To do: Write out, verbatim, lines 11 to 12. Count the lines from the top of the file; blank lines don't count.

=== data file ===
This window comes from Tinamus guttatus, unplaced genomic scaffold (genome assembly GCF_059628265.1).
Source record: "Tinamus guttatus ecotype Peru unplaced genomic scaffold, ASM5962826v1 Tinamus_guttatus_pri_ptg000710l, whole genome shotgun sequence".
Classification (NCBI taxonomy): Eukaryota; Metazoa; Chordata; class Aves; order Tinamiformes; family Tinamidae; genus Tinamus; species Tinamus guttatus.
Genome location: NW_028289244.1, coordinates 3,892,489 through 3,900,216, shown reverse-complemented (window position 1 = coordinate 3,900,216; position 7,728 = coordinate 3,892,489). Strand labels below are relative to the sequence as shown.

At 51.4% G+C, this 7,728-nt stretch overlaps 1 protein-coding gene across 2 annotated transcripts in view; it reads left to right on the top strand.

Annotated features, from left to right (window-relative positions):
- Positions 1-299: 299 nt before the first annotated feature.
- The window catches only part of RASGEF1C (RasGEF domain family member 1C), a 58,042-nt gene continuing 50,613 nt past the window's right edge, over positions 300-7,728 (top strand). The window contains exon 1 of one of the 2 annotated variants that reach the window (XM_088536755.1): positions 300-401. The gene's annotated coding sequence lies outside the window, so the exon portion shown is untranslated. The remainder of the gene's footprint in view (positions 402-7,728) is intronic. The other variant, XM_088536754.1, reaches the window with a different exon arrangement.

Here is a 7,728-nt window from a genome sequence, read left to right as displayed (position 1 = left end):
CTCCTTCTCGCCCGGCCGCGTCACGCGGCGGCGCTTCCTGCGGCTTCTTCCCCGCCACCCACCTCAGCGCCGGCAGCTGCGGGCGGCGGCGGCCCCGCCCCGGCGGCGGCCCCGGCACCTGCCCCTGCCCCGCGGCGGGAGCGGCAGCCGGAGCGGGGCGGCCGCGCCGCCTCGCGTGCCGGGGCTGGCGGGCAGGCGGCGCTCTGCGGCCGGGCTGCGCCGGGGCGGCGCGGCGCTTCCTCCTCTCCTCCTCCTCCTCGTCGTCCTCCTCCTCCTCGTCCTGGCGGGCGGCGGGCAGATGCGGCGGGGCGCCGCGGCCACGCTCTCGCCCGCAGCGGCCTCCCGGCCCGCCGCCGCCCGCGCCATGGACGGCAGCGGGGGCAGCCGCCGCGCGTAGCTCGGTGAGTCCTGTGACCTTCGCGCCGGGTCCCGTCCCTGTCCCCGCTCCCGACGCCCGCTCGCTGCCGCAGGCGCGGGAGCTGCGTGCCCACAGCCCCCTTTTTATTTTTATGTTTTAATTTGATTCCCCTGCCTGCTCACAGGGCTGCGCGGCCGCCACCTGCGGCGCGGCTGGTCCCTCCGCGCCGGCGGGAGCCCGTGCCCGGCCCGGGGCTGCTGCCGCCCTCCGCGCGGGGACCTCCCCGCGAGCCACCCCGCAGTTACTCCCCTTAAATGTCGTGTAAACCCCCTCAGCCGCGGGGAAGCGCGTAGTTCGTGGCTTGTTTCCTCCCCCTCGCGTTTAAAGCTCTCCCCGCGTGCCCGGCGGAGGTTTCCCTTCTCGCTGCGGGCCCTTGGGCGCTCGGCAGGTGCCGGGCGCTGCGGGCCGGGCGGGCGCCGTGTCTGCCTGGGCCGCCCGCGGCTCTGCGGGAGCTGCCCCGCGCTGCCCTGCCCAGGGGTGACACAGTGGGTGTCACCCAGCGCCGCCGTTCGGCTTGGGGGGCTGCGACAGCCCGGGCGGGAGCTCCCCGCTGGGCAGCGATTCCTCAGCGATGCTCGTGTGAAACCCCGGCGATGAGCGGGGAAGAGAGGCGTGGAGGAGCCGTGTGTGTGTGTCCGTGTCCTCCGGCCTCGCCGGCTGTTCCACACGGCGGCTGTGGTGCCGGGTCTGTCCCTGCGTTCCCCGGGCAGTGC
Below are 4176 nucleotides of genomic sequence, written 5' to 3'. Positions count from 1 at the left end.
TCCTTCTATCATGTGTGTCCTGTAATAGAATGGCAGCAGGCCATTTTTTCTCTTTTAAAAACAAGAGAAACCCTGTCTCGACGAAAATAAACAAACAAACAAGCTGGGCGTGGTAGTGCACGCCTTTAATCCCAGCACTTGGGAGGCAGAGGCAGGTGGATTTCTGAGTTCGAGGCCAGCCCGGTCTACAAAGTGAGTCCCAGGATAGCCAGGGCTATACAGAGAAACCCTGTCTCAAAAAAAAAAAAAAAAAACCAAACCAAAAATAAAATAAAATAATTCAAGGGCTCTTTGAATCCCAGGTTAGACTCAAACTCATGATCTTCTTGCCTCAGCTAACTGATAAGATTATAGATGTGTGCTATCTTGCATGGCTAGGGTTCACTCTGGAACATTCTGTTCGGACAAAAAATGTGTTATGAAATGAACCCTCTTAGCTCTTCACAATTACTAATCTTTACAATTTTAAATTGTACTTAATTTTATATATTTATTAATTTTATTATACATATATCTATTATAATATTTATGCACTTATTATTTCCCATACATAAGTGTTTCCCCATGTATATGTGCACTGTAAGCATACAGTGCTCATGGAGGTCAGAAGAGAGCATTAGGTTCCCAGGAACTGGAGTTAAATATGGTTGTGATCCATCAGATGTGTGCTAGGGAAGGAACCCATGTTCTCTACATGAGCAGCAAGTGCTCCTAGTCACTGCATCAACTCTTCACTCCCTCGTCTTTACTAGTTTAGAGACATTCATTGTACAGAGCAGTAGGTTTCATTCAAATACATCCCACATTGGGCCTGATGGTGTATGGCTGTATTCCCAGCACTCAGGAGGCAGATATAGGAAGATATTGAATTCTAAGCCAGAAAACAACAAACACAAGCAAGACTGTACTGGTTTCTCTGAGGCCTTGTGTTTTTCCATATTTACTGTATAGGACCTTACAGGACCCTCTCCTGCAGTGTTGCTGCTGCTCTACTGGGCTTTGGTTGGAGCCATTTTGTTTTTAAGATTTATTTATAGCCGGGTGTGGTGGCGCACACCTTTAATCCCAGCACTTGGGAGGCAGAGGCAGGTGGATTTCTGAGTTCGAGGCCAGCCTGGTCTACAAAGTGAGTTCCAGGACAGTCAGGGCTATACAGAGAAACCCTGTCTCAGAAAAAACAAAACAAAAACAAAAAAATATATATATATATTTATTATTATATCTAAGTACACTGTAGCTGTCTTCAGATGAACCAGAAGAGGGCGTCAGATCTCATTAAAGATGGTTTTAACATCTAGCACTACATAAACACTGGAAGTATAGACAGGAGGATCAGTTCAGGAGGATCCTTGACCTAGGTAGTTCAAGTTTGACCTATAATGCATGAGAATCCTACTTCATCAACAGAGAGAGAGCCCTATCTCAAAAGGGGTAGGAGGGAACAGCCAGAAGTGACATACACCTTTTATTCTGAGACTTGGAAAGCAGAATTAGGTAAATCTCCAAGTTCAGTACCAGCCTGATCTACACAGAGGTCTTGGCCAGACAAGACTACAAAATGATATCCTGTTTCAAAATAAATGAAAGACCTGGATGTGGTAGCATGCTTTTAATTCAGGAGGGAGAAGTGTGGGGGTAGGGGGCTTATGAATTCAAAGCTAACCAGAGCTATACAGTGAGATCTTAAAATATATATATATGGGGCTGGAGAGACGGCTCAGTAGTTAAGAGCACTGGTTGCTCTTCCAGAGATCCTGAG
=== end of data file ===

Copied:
Below are 4176 nucleotides of genomic sequence, written 5' to 3'. Positions count from 1 at the left end.
TCCTTCTATCATGTGTGTCCTGTAATAGAATGGCAGCAGGCCATTTTTTCTCTTTTAAAAACAAGAGAAACCCTGTCTCGACGAAAATAAACAAACAAACAAGCTGGGCGTGGTAGTGCACGCCTTTAATCCCAGCACTTGGGAGGCAGAGGCAGGTGGATTTCTGAGTTCGAGGCCAGCCCGGTCTACAAAGTGAGTCCCAGGATAGCCAGGGCTATACAGAGAAACCCTGTCTCAAAAAAAAAAAAAAAAAACCAAACCAAAAATAAAATAAAATAATTCAAGGGCTCTTTGAATCCCAGGTTAGACTCAAACTCATGATCTTCTTGCCTCAGCTAACTGATAAGATTATAGATGTGTGCTATCTTGCATGGCTAGGGTTCACTCTGGAACATTCTGTTCGGACAAAAAATGTGTTATGAAATGAACCCTCTTAGCTCTTCACAATTACTAATCTTTACAATTTTAAATTGTACTTAATTTTATATATTTATTAATTTTATTATACATATATCTATTATAATATTTATGCACTTATTATTTCCCATACATAAGTGTTTCCCCATGTATATGTGCACTGTAAGCATACAGTGCTCATGGAGGTCAGAAGAGAGCATTAGGTTCCCAGGAACTGGAGTTAAATATGGTTGTGATCCATCAGATGTGTGCTAGGGAAGGAACCCATGTTCTCTACATGAGCAGCAAGTGCTCCTAGTCACTGCATCAACTCTTCACTCCCTCGTCTTTACTAGTTTAGAGACATTCATTGTACAGAGCAGTAGGTTTCATTCAAATACATCCCACATTGGGCCTGATGGTGTATGGCTGTATTCCCAGCACTCAGGAGGCAGATATAGGAAGATATTGAATTCTAAGCCAGAAAACAACAAACACAAGCAAGACTGTACTGGTTTCTCTGAGGCCTTGTGTTTTTCCATATTTACTGTATAGGACCTTACAGGACCCTCTCCTGCAGTGTTGCTGCTGCTCTACTGGGCTTTGGTTGGAGCCATTTTGTTTTTAAGATTTATTTATAGCCGGGTGTGGTGGCGCACACCTTTAATCCCAGCACTTGGGAGGCAGAGGCAGGTGGATTTCTGAGTTCGAGGCCAGCCTGGTCTACAAAGTGAGTTCCAGGACAGTCAGGGCTATACAGAGAAACCCTGTCTCAGAAAAAACAAAACAAAAACAAAAAAATATATATATATATTTATTATTATATCTAAGTACACTGTAGCTGTCTTCAGATGAACCAGAAGAGGGCGTCAGATCTCATTAAAGATGGTTTTAACATCTAGCACTACATAAACACTGGAAGTATAGACAGGAGGATCAGTTCAGGAGGATCCTTGACCTAGGTAGTTCAAGTTTGACCTATAATGCATGAGAATCCTACTTCATCAACAGAGAGAGAGCCCTATCTCAAAAGGGGTAGGAGGGAACAGCCAGAAGTGACATACACCTTTTATTCTGAGACTTGGAAAGCAGAATTAGGTAAATCTCCAAGTTCAGTACCAGCCTGATCTACACAGAGGTCTTGGCCAGACAAGACTACAAAATGATATCCTGTTTCAAAATAAATGAAAGACCTGGATGTGGTAGCATGCTTTTAATTCAGGAGGGAGAAGTGTGGGGGTAGGGGGCTTATGAATTCAAAGCTAACCAGAGCTATACAGTGAGATCTTAAAATATATATATATGGGGCTGGAGAGACGGCTCAGTAGTTAAGAGCACTGGTTGCTCTTCCAGAGATCCTGAG